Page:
On January 5, while Fitbit was promoting its latest fitness tracking watch at CES in Las Vegas, a class-action lawsuit was filed against the company on behalf of users of the Fitbit Charge HR and Fitbit Surge. The claim: That the devices misread heart rates by “a very significant margin, particularly during exercise.”

At Consumer Reports, we were surprised because we had tested both of the devices, and found the heart rate readings to be quite accurate. We decided to retest these models to confirm that we should continue to recommend them. And to learn more about their performance, we added some elements to our standard fitness-tracker test protocol. The result: Both the Fitbit Charge HR and Fitbit Surge passed our tests handily, accurately recording heart rates at everything from a leisurely walk up to a fast run. (The details are outlined down below under “How We Tested.”)

This should be a reassuring finding for many Fitbit customers. Lots of fitness trackers can indicate how far you walk and how many steps you take. But only a few are designed to measure heart rate, and you pay a premium for them. The Charge HR sells for about $150, while the Surge goes for around $250, compared to just $100 for simpler models in the Fitbit lineup.

What the Lawsuit Says

The lawsuit says that users have found inaccuracies in the Fitbit devices after measuring their pulse manually or with other equipment. And the lawsuit also cites independent testing. “We went and had a board-certified cardiologist put some folks through different levels of exercise and test the different models,” Jonathan Selbin, the lead partner for the plaintiffs, says. “And, sure enough, particularly at high intensity levels, they are wildly inaccurate.” The lawsuit claims that readings were off by an average of 24.34 beats per minute (bpm), and a whopping 75 bpm in extreme cases. 

Purple Fitbit Charge HR on woman's wrist for an article on Fitbit heart rate accuracy
The Fitbit Charge HR is one of two Fitbit devices involved in a class-action lawsuit concerning the company's heart rate monitoring feature.

Fitbit says it stands behind its heart rate monitoring technology, which the company calls PurePulse. However, the company wouldn’t say how it conducts its own testing. “For proprietary reasons and because we operate in an extremely competitive environment, we do not disclose our specific validation study methodologies and results,” a spokesperson told us. 

On Fitbit’s PurePulse page, the company seems to leave itself some wiggle room: “Like all heart-rate monitoring technologies, accuracy is affected by physiology, location of device, and different movements.” And how you wear the device may also matter. Fitbit uses optical heart rate monitoring, or photoplethysmography. Unlike an ECG (electrocardiogram) that reads electrical activity, an optical heart rate monitor detects the pulse by shining a light through the skin to see blood flow. Fitbit suggests that users wear its products snugged up a couple of inches above the wrist to get the most accurate results. However, in the real world of gadgets, not everyone reads instructions.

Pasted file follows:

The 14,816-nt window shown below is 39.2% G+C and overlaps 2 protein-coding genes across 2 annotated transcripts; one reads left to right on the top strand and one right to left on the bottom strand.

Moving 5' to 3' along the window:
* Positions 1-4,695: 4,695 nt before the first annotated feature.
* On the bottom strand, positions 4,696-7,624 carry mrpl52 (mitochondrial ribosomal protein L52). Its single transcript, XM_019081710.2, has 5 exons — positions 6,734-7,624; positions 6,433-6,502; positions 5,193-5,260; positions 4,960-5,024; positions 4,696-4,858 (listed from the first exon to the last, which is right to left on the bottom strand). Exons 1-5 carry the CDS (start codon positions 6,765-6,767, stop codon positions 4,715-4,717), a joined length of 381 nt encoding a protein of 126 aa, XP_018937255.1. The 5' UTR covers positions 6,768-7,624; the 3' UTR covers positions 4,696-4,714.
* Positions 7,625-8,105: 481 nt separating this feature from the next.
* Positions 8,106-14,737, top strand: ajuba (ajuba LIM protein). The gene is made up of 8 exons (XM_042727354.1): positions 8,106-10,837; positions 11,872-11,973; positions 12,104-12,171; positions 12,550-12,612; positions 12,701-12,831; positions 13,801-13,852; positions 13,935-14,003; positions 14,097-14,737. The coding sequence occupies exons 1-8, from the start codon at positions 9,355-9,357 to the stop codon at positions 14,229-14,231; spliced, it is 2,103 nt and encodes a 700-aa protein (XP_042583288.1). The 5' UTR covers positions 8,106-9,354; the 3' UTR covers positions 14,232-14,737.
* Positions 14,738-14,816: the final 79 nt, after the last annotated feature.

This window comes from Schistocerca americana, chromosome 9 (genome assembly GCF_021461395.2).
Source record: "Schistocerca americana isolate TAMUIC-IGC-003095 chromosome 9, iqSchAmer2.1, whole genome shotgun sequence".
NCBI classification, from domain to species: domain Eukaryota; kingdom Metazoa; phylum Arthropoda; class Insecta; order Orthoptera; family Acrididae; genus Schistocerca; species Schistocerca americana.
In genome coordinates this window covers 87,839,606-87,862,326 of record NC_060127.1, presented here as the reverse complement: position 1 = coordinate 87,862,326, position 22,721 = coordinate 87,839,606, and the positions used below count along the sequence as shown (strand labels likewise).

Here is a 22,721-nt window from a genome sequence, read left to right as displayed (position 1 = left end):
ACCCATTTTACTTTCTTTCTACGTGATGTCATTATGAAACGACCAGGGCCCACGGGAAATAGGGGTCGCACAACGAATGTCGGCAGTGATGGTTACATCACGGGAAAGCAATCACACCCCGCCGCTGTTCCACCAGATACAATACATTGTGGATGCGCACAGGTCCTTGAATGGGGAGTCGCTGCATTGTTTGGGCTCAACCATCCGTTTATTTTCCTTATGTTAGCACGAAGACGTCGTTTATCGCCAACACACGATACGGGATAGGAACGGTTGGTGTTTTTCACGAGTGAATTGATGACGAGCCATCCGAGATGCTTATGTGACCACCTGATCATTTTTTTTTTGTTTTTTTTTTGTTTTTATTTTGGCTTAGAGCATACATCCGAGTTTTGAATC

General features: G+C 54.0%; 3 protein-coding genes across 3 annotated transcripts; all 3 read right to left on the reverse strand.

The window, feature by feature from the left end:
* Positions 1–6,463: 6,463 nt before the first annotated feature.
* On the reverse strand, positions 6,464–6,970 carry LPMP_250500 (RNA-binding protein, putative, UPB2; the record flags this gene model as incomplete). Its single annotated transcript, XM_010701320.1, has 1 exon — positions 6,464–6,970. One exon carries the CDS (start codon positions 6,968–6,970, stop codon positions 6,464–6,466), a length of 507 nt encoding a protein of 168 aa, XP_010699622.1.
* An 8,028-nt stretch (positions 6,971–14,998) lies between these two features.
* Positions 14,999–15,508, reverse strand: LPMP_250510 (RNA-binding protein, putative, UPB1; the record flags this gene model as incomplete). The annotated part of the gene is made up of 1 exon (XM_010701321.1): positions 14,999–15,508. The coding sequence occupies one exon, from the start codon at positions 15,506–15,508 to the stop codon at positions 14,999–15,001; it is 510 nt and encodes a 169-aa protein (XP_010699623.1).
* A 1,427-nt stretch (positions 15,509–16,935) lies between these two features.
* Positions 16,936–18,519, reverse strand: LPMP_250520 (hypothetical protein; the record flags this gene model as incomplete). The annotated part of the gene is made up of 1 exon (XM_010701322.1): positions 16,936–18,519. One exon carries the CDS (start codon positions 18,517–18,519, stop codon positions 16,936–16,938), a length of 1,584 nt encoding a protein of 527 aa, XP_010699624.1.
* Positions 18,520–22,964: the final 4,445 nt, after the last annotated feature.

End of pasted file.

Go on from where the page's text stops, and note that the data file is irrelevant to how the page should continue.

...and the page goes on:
How We Tested

To retest these devices, we recruited a male and female volunteer and put them on a treadmill. As a reference, we used the Polar H7, a chest-strap monitor with proven accuracy. The two subjects each used the Fitbit Charge HR and Fitbit Surge.

When we tested these devices previously, subjects wore them at the wrist. This time around, we had the testers wear two copies of the same model of fitness tracker, one placed on the wrist, and the second one a few inches higher.

We also expanded the range of heart rates. In our previous testing, we had captured our data when the subjects were at rest, and when they were undergoing moderate exercise. But the problems cited in the lawsuit had allegedly cropped up during harder workouts. For our new test, we recorded our subjects’ heart rates at four levels of intensity: at rest, a walking pace (110 bpm), a jogging pace (130 bpm), and a running pace (150 bpm). All tests were conducted twice. A total of 64 heart rate measurements were recorded.

The new testing confirmed our earlier results: Both the Charge HR and Surge were very accurate when compared to the reference Polar H7 ECG monitor. During nearly every trial, the variance between the chest strap and the Fitbit devices amounted to no more than three heartbeats per minute.

However, there was one exception: When our female tester wore the Fitbit Charge HR on her wrist and got up to higher intensity levels, the margin of error crept upwards. During one run, when the chest strap read 150 bpm, the Fitbit Charge HR read 144 bpm. During the second run, the device read only 139 bpm. That problem went away when she wore the Charge HR on her forearm. (And the Fitbit Surge was accurate no matter how it was worn.) 

We’ll continue to recommend these two products, but we’ll also be watching the case closely. For more coverage of fitness trackers, see our ratings.